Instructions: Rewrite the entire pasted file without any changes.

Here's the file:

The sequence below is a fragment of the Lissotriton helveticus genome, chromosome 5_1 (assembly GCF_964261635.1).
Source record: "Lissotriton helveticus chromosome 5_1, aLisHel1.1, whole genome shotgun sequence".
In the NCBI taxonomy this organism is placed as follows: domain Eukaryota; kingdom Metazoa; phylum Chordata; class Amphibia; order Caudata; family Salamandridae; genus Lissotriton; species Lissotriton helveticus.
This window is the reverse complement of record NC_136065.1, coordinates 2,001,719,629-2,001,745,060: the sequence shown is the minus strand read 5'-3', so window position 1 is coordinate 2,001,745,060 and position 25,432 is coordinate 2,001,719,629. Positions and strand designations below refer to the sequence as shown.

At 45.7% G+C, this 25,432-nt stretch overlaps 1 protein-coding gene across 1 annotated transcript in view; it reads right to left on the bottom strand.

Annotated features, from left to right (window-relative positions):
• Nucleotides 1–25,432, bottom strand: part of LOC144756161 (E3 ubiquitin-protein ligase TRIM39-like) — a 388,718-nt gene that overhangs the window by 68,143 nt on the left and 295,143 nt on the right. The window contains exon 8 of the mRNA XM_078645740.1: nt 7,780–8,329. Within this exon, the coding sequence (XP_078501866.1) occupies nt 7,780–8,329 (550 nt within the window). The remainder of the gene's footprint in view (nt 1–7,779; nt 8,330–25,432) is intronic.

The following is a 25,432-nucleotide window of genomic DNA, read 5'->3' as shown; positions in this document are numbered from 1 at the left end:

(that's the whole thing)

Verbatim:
The sequence below is a fragment of the Lissotriton helveticus genome, chromosome 5_1 (assembly GCF_964261635.1).
Source record: "Lissotriton helveticus chromosome 5_1, aLisHel1.1, whole genome shotgun sequence".
In the NCBI taxonomy this organism is placed as follows: domain Eukaryota; kingdom Metazoa; phylum Chordata; class Amphibia; order Caudata; family Salamandridae; genus Lissotriton; species Lissotriton helveticus.
This window is the reverse complement of record NC_136065.1, coordinates 2,001,719,629-2,001,745,060: the sequence shown is the minus strand read 5'-3', so window position 1 is coordinate 2,001,745,060 and position 25,432 is coordinate 2,001,719,629. Positions and strand designations below refer to the sequence as shown.

At 45.7% G+C, this 25,432-nt stretch overlaps 1 protein-coding gene across 1 annotated transcript in view; it reads right to left on the bottom strand.

Annotated features, from left to right (window-relative positions):
• Nucleotides 1–25,432, bottom strand: part of LOC144756161 (E3 ubiquitin-protein ligase TRIM39-like) — a 388,718-nt gene that overhangs the window by 68,143 nt on the left and 295,143 nt on the right. The window contains exon 8 of the mRNA XM_078645740.1: nt 7,780–8,329. Within this exon, the coding sequence (XP_078501866.1) occupies nt 7,780–8,329 (550 nt within the window). The remainder of the gene's footprint in view (nt 1–7,779; nt 8,330–25,432) is intronic.

The following is a 25,432-nucleotide window of genomic DNA, read 5'->3' as shown; positions in this document are numbered from 1 at the left end: